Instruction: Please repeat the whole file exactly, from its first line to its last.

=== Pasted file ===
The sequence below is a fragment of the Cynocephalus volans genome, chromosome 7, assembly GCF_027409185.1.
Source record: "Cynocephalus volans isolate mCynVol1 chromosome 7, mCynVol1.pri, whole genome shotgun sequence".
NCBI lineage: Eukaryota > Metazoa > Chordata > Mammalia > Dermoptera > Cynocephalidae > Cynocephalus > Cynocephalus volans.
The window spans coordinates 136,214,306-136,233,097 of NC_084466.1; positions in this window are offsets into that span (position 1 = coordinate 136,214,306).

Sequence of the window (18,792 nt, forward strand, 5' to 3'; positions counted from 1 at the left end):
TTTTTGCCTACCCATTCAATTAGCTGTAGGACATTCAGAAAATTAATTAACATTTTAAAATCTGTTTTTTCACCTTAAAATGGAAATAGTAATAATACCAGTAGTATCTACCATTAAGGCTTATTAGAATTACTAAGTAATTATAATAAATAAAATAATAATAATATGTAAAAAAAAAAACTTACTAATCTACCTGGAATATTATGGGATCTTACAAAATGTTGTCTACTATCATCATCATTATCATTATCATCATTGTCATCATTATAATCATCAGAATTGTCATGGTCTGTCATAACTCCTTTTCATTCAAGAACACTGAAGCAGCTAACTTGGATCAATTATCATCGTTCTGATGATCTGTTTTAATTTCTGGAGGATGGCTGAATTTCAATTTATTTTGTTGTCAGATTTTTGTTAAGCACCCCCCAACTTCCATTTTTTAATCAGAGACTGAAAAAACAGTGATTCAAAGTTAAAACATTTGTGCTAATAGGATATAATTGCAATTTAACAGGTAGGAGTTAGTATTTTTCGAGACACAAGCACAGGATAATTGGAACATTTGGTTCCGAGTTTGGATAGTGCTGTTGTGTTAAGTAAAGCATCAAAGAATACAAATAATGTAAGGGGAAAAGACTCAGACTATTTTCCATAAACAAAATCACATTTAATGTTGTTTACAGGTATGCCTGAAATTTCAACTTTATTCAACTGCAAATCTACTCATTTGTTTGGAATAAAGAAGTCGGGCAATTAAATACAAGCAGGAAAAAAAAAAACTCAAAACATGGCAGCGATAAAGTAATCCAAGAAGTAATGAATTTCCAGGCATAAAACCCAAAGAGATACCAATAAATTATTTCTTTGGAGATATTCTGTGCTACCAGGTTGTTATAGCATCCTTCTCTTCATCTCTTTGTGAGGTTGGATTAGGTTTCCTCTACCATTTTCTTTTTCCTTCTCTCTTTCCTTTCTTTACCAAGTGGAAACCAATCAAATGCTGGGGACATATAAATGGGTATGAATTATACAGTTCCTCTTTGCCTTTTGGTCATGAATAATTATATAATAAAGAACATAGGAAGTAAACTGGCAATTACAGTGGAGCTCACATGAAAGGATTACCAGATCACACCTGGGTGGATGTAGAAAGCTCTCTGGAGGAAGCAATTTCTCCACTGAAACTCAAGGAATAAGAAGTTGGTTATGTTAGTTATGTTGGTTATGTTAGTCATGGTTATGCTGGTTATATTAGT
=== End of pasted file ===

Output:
The sequence below is a fragment of the Cynocephalus volans genome, chromosome 7, assembly GCF_027409185.1.
Source record: "Cynocephalus volans isolate mCynVol1 chromosome 7, mCynVol1.pri, whole genome shotgun sequence".
NCBI lineage: Eukaryota > Metazoa > Chordata > Mammalia > Dermoptera > Cynocephalidae > Cynocephalus > Cynocephalus volans.
The window spans coordinates 136,214,306-136,233,097 of NC_084466.1; positions in this window are offsets into that span (position 1 = coordinate 136,214,306).

Sequence of the window (18,792 nt, forward strand, 5' to 3'; positions counted from 1 at the left end):
TTTTTGCCTACCCATTCAATTAGCTGTAGGACATTCAGAAAATTAATTAACATTTTAAAATCTGTTTTTTCACCTTAAAATGGAAATAGTAATAATACCAGTAGTATCTACCATTAAGGCTTATTAGAATTACTAAGTAATTATAATAAATAAAATAATAATAATATGTAAAAAAAAAAACTTACTAATCTACCTGGAATATTATGGGATCTTACAAAATGTTGTCTACTATCATCATCATTATCATTATCATCATTGTCATCATTATAATCATCAGAATTGTCATGGTCTGTCATAACTCCTTTTCATTCAAGAACACTGAAGCAGCTAACTTGGATCAATTATCATCGTTCTGATGATCTGTTTTAATTTCTGGAGGATGGCTGAATTTCAATTTATTTTGTTGTCAGATTTTTGTTAAGCACCCCCCAACTTCCATTTTTTAATCAGAGACTGAAAAAACAGTGATTCAAAGTTAAAACATTTGTGCTAATAGGATATAATTGCAATTTAACAGGTAGGAGTTAGTATTTTTCGAGACACAAGCACAGGATAATTGGAACATTTGGTTCCGAGTTTGGATAGTGCTGTTGTGTTAAGTAAAGCATCAAAGAATACAAATAATGTAAGGGGAAAAGACTCAGACTATTTTCCATAAACAAAATCACATTTAATGTTGTTTACAGGTATGCCTGAAATTTCAACTTTATTCAACTGCAAATCTACTCATTTGTTTGGAATAAAGAAGTCGGGCAATTAAATACAAGCAGGAAAAAAAAAAACTCAAAACATGGCAGCGATAAAGTAATCCAAGAAGTAATGAATTTCCAGGCATAAAACCCAAAGAGATACCAATAAATTATTTCTTTGGAGATATTCTGTGCTACCAGGTTGTTATAGCATCCTTCTCTTCATCTCTTTGTGAGGTTGGATTAGGTTTCCTCTACCATTTTCTTTTTCCTTCTCTCTTTCCTTTCTTTACCAAGTGGAAACCAATCAAATGCTGGGGACATATAAATGGGTATGAATTATACAGTTCCTCTTTGCCTTTTGGTCATGAATAATTATATAATAAAGAACATAGGAAGTAAACTGGCAATTACAGTGGAGCTCACATGAAAGGATTACCAGATCACACCTGGGTGGATGTAGAAAGCTCTCTGGAGGAAGCAATTTCTCCACTGAAACTCAAGGAATAAGAAGTTGGTTATGTTAGTTATGTTGGTTATGTTAGTCATGGTTATGCTGGTTATATTAGT